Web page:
Visiting a museum or gallery is a very personal experience. We created several different descriptions of the same painting to try and reflect the different ways that people might encounter the painting. Some might glimpse it at a distance and catch a fleeting impression of it before moving on; others might move closer and study it in more depth. Some might be interested in its colours, shapes and textures; others might care more about its historical and geographical context. Unlike sighted people, who explore museums at their own pace and in their own ways, blind people listening to traditional AD are not often given the chance to discover a painting on their own. When details like title, date and artist are provided first, there is no chance to form a personal response to it: all too often an AD user’s imaginative and aesthetic reactions are shut down instead of encouraged. We experimented with ways of creating a gallery experience equivalent to that familiar to a sighted visitor who glimpses a painting at a distance before moving closer to investigate it further.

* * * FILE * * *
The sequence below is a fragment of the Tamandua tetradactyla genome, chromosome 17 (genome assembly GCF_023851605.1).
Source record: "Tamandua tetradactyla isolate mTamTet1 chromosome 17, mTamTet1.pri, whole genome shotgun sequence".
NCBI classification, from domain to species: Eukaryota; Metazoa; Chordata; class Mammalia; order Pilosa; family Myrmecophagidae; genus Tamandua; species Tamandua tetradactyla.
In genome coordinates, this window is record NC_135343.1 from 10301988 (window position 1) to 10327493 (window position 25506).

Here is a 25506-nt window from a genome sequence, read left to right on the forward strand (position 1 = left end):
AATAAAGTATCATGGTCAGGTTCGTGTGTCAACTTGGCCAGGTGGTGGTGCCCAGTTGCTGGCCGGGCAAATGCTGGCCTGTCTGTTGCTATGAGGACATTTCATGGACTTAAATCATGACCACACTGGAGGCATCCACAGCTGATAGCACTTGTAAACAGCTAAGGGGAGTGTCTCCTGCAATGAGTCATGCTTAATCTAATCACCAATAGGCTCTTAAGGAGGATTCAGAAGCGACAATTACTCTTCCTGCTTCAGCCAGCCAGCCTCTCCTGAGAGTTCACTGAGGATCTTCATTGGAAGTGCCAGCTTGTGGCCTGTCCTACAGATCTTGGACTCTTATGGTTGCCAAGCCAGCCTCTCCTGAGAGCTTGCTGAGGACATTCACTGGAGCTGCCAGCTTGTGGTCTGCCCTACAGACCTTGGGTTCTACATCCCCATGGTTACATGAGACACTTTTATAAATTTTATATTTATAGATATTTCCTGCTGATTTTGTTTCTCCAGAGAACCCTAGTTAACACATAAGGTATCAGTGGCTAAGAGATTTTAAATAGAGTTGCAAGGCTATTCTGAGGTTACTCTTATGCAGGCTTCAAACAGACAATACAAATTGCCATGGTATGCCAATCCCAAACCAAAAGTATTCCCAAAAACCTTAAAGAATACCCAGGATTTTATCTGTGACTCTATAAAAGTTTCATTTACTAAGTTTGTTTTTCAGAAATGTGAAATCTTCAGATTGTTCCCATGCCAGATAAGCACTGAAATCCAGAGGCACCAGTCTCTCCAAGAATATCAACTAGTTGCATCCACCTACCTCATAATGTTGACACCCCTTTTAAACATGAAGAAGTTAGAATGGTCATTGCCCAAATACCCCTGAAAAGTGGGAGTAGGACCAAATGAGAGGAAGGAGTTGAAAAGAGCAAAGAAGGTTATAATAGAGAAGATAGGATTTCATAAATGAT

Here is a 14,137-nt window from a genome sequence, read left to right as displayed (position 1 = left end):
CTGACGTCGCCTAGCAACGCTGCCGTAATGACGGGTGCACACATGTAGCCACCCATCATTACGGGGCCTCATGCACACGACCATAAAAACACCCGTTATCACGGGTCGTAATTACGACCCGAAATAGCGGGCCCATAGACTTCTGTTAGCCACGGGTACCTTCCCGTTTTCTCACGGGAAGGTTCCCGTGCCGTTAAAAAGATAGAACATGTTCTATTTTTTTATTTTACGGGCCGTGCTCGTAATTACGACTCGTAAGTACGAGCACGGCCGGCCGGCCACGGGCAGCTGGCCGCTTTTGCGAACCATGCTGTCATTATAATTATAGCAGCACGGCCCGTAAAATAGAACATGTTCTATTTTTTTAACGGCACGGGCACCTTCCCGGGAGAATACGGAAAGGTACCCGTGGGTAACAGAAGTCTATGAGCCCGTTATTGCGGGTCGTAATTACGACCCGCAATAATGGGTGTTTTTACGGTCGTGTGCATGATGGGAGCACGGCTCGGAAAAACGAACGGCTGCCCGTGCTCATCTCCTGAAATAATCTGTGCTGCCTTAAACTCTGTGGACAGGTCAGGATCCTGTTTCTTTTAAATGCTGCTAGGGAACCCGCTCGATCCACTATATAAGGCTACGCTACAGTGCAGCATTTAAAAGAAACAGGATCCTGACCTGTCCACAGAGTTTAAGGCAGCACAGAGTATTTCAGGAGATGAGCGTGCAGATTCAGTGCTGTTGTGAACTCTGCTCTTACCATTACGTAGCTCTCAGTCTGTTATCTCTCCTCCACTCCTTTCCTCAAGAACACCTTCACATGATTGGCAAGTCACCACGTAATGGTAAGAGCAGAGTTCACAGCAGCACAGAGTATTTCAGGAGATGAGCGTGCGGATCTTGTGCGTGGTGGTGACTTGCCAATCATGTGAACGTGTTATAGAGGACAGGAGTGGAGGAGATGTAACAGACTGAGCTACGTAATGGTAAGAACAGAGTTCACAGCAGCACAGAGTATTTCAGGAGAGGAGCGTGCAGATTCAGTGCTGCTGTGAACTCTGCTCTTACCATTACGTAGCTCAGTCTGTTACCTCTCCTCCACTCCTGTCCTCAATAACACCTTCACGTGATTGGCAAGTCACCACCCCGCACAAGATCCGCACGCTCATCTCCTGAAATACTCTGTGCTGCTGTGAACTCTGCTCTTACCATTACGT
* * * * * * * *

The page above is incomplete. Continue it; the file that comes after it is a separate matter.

By thinking of audio description as a subjective, even artistic response to a work of art, we want to make it accessible and appealing to everyone. It is no longer only the preserve of people who know how to ask for it but becomes an integral part of mainstream museum interpretation.
Musée du quai Branly website (English language version) with audio descriptions of objects from the exhibition Gularri, waterscapes from Northern Australia.
Image: Interior of the Picture Gallery, Royal Holloway University of London.